Tuesday, December 15, 2015

In the Heart of the Sea – – another example of the strange economics of filmmaking technology

As previously mentioned, the digital revolution has increased the productivity of pretty much everybody involved in the filmmaking process but the greatest impact has been in the field of visual effects. The time and money required to get the impressive and impossible on the screen have decreased by orders of magnitude. Which makes it all the more strange that increasingly visual effects are causing long delays and huge cost overruns.

From Deadline (emphasis added):
In fact, the biggest problem for ITHOTS was its lofty production cost. I understand that the cost originally started at $85M but swelled as the director and his crew contended with the challenges of shooting on the water (always costly), followed by VFX which was the primary reason why the film was delayed from its original March 13 date to December 11.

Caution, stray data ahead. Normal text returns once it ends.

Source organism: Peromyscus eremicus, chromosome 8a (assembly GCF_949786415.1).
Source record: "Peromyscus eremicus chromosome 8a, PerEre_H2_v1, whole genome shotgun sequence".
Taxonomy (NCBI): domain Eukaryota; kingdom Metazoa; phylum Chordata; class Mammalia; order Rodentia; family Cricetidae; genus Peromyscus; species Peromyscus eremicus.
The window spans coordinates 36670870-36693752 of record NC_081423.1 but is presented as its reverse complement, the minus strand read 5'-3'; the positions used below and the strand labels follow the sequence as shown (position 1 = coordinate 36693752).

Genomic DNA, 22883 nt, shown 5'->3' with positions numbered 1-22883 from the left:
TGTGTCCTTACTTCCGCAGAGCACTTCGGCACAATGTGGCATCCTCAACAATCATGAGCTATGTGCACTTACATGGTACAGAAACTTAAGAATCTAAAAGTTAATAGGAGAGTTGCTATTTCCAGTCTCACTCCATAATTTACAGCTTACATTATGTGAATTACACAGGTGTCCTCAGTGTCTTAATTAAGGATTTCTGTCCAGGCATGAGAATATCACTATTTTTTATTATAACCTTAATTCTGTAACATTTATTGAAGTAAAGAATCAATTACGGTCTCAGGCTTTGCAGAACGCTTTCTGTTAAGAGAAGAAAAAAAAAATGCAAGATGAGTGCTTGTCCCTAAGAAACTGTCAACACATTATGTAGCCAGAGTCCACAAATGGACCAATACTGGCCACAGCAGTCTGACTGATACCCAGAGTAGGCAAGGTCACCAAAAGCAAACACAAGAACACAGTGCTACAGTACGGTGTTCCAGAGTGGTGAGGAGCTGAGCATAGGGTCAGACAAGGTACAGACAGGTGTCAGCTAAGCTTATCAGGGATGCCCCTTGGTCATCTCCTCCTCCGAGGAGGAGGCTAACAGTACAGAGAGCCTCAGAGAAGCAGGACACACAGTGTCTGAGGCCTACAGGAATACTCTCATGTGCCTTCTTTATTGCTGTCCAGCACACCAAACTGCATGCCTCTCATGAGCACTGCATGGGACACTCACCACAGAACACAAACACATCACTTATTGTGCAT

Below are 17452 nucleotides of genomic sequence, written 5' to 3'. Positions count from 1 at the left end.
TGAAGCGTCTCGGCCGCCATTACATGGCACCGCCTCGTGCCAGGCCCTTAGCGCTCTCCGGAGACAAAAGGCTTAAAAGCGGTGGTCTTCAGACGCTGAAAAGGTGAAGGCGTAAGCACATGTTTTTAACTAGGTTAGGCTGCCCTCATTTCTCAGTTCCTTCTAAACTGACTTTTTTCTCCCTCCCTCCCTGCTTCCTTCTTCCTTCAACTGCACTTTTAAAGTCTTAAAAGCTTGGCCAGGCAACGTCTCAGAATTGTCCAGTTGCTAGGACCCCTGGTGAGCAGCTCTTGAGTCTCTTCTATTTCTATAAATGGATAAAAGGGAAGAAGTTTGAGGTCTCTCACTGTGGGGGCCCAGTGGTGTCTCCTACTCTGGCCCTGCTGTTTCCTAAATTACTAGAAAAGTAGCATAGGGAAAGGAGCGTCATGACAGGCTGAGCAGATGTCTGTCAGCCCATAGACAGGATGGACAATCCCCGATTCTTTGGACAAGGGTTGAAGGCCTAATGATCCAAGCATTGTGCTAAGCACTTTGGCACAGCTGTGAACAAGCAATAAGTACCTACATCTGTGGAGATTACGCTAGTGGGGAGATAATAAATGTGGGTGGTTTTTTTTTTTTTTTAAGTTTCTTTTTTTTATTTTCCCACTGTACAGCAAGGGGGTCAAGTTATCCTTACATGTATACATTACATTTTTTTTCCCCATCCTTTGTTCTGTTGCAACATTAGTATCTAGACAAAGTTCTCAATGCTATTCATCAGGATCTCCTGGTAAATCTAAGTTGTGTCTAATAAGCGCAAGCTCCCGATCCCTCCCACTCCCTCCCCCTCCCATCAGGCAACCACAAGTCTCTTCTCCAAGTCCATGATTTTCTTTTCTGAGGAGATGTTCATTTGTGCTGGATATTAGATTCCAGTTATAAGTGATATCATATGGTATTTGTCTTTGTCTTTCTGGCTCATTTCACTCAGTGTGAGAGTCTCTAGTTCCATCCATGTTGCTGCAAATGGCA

1. I meant to comment on your last post but I'm really lazy.

    But it occurred to me that strictly speaking Baumol's disease just means work with constant productivity (ie, writing) gets more expensive while output with increasing productivity (visual effects) get cheaper.

    One response would be to give writers more money, sure, but the other one would be to respond to marketing changes by purchasing less writing and more visual effects.

    Which almost explains the current world too well. It's like effects have gotten so cheap it's like corn syrup: producers feel stupid if you're not spiking their product with more of them than is good for the consumer.

    1. That's certainly reasonable, but only if you allow for the possibility of irrationally overshooting the optimal balance. I thought the people pushing the cost disease explanation generally believed in rational actors.